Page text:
Before we even meet McQuaid, we’re introduced to Sean MacBride, the leader of Browne’s party, to whom he turns for help in negotiating his upcoming meeting with the Archbishop. An ex-IRA chief, MacBride is a fierce and crucial ally for Browne. He’s also a shrewd operator, who, while seeking “a free and united Ireland,” recognizes himself in Browne who he helps into the ranks of public service. “Oh yes, I made all Browne’s mistakes,” he tells us when we first meet him. “I too was once all blinding principle unsullied by even an iota of pragmatism.” However, unlike himself, who grew out of such idealism, MacBride has come to realize that Browne will “never see the forest for the trees.”

If this all sounds a bit over-intellectual, well, so is the play. Though the intelligent script may be based on real people, they are forever describing themselves–and each other–in ways that real people never do. Think about practically any play by George Bernard Shaw, and you begin to get the picture. (Archbishop McQuaid even says, “I do find political theory most compelling.”) And although Moore, as director, has done much to compensate for the tiny stage space on which the expansive story unfolds–particularly with helpful projections by Chris Kateff and a cramped but effective set by John McDermott–she isn’t abetted very much by her actors.

Sean Gormley, Patrick Fitzgerald and Sarah Street in a scene from “Rebel in the Soul” (Photo credit: Carol Rosegg)

Only John Keating comes through at etching an unmistakably knowing and upper-handed Archbishop McQuaid as he puts off seeing “the cantankerous Dr. Browne outside my door.” Keating’s McQuaid also says of Browne with utter conviction: “I fear he labors under the misapprehension that church and state should function as separate entities.” For his part, Browne rails against “the smothering theocracy that rules us now.”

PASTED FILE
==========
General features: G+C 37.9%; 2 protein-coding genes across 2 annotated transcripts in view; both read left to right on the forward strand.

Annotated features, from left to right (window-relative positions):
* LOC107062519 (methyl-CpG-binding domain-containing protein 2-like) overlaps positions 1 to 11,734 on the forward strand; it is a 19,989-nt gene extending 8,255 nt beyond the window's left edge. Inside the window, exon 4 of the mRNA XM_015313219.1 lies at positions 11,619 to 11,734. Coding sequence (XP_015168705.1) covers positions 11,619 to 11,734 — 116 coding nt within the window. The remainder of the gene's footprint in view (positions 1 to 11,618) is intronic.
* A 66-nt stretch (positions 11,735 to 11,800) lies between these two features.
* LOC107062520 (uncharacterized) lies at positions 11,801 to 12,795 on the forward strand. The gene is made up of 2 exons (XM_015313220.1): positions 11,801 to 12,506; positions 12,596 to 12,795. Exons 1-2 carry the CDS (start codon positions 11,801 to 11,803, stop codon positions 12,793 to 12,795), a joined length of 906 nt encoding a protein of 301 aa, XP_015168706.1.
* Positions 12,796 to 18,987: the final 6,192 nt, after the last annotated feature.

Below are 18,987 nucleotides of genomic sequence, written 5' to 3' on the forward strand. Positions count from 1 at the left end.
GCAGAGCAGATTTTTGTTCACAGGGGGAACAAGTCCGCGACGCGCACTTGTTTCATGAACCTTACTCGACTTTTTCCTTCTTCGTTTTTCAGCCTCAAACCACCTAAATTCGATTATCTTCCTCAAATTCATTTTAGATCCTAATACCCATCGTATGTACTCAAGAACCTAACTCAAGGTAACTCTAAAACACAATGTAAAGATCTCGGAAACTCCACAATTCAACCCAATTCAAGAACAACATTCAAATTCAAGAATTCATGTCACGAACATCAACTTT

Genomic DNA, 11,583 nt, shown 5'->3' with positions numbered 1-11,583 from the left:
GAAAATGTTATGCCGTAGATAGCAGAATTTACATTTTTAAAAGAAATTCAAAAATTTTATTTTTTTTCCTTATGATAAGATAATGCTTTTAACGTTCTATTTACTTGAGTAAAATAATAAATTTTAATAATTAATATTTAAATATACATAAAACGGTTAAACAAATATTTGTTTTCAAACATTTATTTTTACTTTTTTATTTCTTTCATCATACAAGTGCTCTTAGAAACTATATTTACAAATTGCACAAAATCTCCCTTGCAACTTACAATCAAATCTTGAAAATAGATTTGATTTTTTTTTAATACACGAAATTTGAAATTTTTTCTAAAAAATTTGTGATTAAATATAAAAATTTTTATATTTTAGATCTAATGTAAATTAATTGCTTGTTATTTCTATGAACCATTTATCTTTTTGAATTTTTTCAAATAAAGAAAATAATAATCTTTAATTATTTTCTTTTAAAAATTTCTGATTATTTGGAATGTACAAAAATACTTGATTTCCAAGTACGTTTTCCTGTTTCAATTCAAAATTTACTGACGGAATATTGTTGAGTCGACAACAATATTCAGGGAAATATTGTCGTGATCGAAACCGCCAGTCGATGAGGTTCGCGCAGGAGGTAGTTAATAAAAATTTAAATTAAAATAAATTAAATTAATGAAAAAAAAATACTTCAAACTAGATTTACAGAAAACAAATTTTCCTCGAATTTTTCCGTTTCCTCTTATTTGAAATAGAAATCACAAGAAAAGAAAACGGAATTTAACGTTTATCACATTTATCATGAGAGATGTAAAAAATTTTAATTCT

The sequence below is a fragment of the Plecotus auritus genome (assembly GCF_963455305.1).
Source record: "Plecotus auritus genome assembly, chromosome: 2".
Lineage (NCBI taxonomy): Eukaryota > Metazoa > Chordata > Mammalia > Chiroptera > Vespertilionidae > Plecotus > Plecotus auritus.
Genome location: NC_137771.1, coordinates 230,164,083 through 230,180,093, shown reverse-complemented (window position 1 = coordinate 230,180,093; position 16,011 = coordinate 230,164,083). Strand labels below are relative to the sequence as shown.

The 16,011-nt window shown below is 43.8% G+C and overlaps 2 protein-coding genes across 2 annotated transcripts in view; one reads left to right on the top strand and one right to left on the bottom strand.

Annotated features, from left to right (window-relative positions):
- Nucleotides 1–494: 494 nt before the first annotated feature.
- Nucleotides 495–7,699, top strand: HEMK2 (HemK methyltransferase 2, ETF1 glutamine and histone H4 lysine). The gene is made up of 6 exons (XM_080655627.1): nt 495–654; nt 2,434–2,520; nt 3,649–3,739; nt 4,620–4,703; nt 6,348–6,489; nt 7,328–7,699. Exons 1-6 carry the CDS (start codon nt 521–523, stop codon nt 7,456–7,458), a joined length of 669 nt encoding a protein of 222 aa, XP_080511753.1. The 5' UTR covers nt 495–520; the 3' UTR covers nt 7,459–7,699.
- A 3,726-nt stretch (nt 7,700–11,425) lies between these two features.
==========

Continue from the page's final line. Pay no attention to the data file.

It’s hard, in the end, to tell how much of Fitzgerald’s clumsiness as Browne was deliberate, and how much may have been due to his nervousness and his stumbling over some of his lines, during a preview performance. As MacBride, Sean Gormley never seems confident or suave enough–as his character is meant to be–rather restrained and dignified. And Sarah Street, as Browne’s wife Phyllis, seems to melt into the background, in what might be deemed a wistful characterization. The serviceable costumes and occasionally evocative lighting are respectively by Linda Fisher and Michael Gottlieb.

Rebel in the Soul (through May 21, 2017)

Irish Repertory Theatre, 132 West 22nd Street, in Manhattan

For tickets, call 212-727-2737, or visit http://www.irishrep.org

Running time: 90 minutes without an intermission

David Kaufman
About David Kaufman (26 Articles)
David Kaufman has been covering the theater in New York since 1981. A former theater critic for the New York Daily News, he was also a long-time contributor to the Nation, Vanity Fair, the Village Voice and the New York Times. He is also the author of the award-winning Ridiculous! The Theatrical Life and Times of Charles Ludlam, the best-selling Doris Day: The Untold Story of the Girl Next Door, and his most recent biography, Some Enchanted Evenings: The Glittering Life and Times of Mary Martin.